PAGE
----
Manly P. Hall on Mindfulness

mindfulness_meditation

In our daily manifestation we are constantly in the presence of energies, but we take them for granted. We never question how it is that we can raise a finger, use a typewriter, or play a musical instrument. We see nothing mysterious about taking a walk, talking with our friends, or performing various arduous tasks in the name of health. The mystery behind the commonplace is something we do not understand but use constantly with little inquiry into our own nature. We have never questioned the process by which we are alive because we more or less take for granted that the questions cannot be answered and that whatever lies behind us is a mystery. Science has never undertaken to explore it. Philosophy has never been able to create a completely comprehensible exposition of principles, and religion deals in such abstract vagaries that we are not sure what part is true and what part is imaginary. But some have questioned and from the questioning developed various concepts by means of which it might be possible for us to explore this unknown world of causes.

Man specializes with his own mind, and whatever most occupies his mind is most supported by his resources. Persons interested in making a living devote their energies to this task, only occasionally taking time for meditation or reflection. It would seem, therefore, that there must be a motion, a process within our own thinking through which we can create the instrument for self-exploration. There must be some way of turning the mind from external addictions to the examination of internals. Most persons have never attempted to do this, and most do not even believe it possible. But there must be some way to use our faculties to discover ourselves, rather than using them constantly to buildup our store of knowledge about externals which, in the last analysis, are of very little basic importance to ourselves. To be given the equipment that we possess, only to use it for a few years, and then have both ourselves and our equipment fade away, seems to be contrary to the economy of nature. It would appear more reasonable that we have not yet attained to that degree of evolution which will enable us to develop the faculties of self-examination. They must lurk somewhere in our extrasensory perception band, and if we cannot find them, we will never know ourselves nor actually experience our true place in the universe or in the universal plan for ourselves.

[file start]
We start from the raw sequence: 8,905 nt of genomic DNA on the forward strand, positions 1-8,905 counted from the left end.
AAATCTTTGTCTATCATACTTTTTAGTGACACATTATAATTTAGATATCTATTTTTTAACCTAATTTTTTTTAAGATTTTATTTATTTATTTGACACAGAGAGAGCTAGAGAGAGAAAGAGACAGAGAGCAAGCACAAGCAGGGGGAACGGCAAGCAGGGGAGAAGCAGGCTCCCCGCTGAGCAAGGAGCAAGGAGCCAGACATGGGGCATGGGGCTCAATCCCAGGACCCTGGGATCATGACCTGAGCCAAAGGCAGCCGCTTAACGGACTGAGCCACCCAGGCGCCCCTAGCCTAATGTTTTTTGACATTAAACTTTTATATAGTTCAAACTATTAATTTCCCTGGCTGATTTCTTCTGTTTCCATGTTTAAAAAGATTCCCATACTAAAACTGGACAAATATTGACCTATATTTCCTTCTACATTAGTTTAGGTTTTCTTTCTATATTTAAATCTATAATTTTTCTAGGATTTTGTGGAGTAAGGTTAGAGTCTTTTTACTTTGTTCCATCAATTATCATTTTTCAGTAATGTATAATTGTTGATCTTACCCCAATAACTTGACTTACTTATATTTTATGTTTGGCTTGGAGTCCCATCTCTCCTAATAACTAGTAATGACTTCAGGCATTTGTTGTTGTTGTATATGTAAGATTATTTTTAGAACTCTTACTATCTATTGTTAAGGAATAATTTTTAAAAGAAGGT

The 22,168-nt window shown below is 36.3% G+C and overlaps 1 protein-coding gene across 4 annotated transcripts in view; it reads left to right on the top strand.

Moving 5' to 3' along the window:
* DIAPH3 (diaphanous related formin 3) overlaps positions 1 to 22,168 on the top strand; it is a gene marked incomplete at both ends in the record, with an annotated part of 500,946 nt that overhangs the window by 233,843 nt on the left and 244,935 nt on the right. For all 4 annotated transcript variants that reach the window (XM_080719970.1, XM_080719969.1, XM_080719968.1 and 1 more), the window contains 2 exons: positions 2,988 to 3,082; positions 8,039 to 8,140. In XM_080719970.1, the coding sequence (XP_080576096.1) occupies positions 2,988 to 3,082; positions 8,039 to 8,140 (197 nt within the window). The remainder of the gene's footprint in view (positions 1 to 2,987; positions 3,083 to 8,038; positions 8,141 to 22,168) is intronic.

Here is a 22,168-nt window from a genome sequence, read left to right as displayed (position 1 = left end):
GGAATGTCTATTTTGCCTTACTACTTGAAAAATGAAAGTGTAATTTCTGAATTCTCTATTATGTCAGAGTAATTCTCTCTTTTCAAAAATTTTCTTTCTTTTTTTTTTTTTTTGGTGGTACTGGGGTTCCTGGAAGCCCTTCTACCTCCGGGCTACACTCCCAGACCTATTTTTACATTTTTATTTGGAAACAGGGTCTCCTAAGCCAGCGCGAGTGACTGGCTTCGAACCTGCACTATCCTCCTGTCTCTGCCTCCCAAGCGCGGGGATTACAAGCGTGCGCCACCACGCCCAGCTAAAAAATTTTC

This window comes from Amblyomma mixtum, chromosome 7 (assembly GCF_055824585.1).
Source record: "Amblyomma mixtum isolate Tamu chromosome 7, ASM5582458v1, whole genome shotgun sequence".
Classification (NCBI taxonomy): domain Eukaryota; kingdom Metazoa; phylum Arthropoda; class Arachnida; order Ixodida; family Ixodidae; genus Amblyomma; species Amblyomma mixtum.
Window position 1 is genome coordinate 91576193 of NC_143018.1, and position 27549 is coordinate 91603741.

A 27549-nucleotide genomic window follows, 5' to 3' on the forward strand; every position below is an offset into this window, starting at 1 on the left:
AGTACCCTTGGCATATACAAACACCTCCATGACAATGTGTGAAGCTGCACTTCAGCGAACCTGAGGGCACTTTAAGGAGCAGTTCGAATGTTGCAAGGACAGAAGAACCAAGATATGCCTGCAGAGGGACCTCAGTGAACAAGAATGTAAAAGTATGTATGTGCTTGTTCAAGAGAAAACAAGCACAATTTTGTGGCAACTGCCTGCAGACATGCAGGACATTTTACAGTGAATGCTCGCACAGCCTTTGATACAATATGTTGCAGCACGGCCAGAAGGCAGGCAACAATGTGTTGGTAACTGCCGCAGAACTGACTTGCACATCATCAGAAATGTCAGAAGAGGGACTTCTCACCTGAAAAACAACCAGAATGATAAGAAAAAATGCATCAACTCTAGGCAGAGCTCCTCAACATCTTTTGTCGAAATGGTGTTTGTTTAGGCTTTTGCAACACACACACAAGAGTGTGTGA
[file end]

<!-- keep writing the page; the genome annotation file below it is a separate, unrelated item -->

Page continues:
It was first assumed that before we before we could penetrate the illusion of matter, we had to turn our attention away from matter, that to free our inner equipment for its apperceptive function, we had to relieve it of the burden of its continuous perceptive function, for every sensory perception that we possess is held in fascination in the world of phenomena. It is not so likely that we will be able to disentangle our functional resources and turn them in another direction. In order to explore causes, we must break the tie which forces us to continually use our energies as an outflowing toward externals. This is accomplished through a series of experiences in which we come to understand by degrees the unity of this life principle in ourselves. To the degree we understand life, we participate in it, and we are closer to enlightenment when we are tied to reality by bonds of intense sympathy. If our dedications are towards enlightenment, we have a greater probability of attaining it than when our dedications are turned to other things and enlightenment is merely an avocational interest.

To attempt this it is necessary to reverse the involutionary process which ties energy to matter, and set up an evolutionary process within ourselves. Involution is the breaking up of one life into many manifestations. Evolution is the restoration of unity, the bringing back of diversity until oneness is re-established. Illusion is diversity. Reality is unity. To quiet down the experiences of diversity, to gradually bring separate things together, to search for unities where we have accepted diversities, to seek forever the one in the many and to discover finally the one behind the many – these are the labors of spiritual evolution. We begin symbolically by seeking the common ground of things and, in so doing, overcome forever the antagonisms and the conflicts which arise from our inability to perceive the identities of life.

~Excerpted from Manly P Hall Lecture #193 – “The Mystical Experience Union with The External Self.

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